Ithaca's unique gorges require a unique solution to the problem of bridge safety, according to suicide-prevention expert Eric Caine '69, chair of the department of psychiatry at the University of Rochester Medical Center and a consultant to Cornell. That solution, he believes, must include "means restriction" on bridges, such as barriers or nets.
"This is the one place that we know of, in the country if not the world, where nearly half the suicides are related to jumping off bridges -- not just one iconic bridge, but the bridges in the community," he said, referring to suicides among Cornell students. Given the high proportion of jumping deaths, means restriction on bridges is likely to reduce the overall number of suicides, he said during forums April 4 in Malott Hall and at St. Paul's Methodist Church in downtown Ithaca.
Caine and three other panelists spoke on the rationale for permanent barriers, which Cornell and the city of Ithaca are studying. Tim Marchell, director of Mental Health Initiatives at Cornell's Gannett Health Services, facilitated the forums. About 35 students, staff, faculty and community members attended each.
Research shows that bridge barriers in other parts of the world have stopped suicides, Caine said. "It's very clear, over and over again, that when you put up a barrier on a bridge, suicides there are almost completely stopped." He added that it is important to treat the campus area bridges as a whole, because while most suicidal individuals deterred from jumping will not do so elsewhere, the risk increases if there are comparable bridges nearby.
It is vital that the potential impact of bridge barriers on the natural environment be addressed, said panelist and environmental psychologist Nancy Wells. An associate professor of design and environmental analysis, Wells is also a member of the City of Ithaca/Cornell University Means Restriction Study Committee, which has been meeting since last fall to explore issues and inform design concepts for potential safety structures.
Research shows that views of and access to the outdoors increases cognitive functioning and the ability to cope in the face of stress, Wells said. That's one of several reasons why the committee is working to strike a balance between preventing suicides and preserving the gorges' natural beauty, she said. For some people the memory or knowledge of deaths near the gorges can overshadow the outdoor experience, she said. "Ultimately our hope is that ... by reducing the number of jumping deaths that do occur, that people will have more consistently positive associations with these vistas."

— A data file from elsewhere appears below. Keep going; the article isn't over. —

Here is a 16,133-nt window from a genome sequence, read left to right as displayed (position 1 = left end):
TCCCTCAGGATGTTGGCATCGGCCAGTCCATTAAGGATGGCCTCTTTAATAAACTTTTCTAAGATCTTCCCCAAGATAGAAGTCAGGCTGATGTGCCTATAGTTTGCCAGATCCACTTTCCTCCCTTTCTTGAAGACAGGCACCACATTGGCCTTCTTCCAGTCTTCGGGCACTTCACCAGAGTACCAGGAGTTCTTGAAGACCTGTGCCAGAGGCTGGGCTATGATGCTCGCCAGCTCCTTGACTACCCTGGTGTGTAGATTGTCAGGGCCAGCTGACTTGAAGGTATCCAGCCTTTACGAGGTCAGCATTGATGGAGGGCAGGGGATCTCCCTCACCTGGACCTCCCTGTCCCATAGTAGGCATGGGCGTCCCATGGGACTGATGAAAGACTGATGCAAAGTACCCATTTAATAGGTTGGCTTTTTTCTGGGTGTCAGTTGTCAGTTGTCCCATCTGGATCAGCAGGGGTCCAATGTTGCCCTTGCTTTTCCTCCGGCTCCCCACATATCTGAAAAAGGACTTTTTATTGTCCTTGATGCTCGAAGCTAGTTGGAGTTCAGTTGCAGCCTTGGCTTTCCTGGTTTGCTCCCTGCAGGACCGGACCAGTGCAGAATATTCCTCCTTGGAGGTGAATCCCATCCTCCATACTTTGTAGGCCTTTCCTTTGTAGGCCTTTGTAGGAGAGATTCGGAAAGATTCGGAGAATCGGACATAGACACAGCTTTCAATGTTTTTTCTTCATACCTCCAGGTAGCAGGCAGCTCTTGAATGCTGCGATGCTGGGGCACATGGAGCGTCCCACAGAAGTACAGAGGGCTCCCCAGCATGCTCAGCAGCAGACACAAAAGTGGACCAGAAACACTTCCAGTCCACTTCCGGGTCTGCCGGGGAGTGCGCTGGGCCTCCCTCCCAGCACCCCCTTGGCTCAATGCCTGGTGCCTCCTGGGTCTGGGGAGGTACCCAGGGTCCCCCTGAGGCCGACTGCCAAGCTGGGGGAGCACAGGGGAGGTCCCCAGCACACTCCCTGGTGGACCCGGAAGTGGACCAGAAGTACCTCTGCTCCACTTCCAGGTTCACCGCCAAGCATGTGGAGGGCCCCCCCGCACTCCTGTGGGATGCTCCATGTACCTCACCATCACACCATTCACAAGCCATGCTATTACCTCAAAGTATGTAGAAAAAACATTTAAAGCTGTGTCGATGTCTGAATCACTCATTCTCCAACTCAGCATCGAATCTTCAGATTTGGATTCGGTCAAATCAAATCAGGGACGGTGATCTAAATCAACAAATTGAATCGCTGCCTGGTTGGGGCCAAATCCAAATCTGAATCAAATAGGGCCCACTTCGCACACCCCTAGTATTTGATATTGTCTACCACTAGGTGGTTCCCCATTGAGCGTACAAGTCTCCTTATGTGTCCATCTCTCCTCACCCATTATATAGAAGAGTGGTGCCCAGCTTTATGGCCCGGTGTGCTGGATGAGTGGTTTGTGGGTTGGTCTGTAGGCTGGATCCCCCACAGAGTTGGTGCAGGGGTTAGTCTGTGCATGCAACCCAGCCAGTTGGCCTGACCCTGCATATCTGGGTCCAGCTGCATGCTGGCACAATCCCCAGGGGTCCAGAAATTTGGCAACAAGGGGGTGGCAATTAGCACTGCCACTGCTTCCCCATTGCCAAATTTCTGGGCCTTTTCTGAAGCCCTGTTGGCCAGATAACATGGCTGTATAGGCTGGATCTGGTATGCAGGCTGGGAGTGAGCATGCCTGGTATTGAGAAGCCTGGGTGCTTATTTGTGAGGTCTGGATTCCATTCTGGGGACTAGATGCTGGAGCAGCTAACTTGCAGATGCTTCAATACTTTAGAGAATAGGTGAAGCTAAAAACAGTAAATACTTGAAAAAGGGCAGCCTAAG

Gorge deaths can have a profound, even traumatizing, effect on people who witness someone jump or observe a body recovery, added panelist Lee-Ellen Marvin, executive director of the Suicide Prevention and Crisis Service of Tompkins County. She described how two community members who witnessed a woman jump to her death had been unable to cross the campus area bridges for years until the current temporary barriers were put in place, providing them with a sense of security.
Bridge barriers have been the missing piece in Cornell's comprehensive public health approach to mental health and suicide prevention, said panelist Gregory Eells, director of Gannett's Counseling and Psychological Services. "Many of the students that we see say they feel much safer having those barriers there."
Cornell restricts access to lethal means:
Cornell promotes the mental health of its students by caring for the whole person, with a comprehensive public health approach that takes its cues from the best practices in the field.
That approach includes restricting access to lethal means of suicide. The university forbids possession of firearms and other weapons or dangerous substances, secures access to dangerous chemicals and equipment and has installed temporary fences on high gorge bridges on and near campus.
During the question period at one of the forums, an audience member asked about a suicidal individual who climbed around a temporary barrier and nearly jumped. Marvin responded that the barrier worked, by slowing the person down and allowing concerned bystanders and eventually rescue personnel to persuade the person to come to safety.
That's an important consideration, Caine added, because individuals who survive a suicide attempt usually were ambivalent about their attempt and are unlikely to try again. "Most people who attempt suicide once go on to live, and [they] die from other causes, such as heart disease, cancer, automobile accidents," Caine said. "… Be very, very clear: most people who attempt once do not die by suicide. That's unequivocal data."
Architects are continuing to develop design concepts for barriers on each bridge. By the end of May, Cornell expects to file a site plan review application with the city of Ithaca.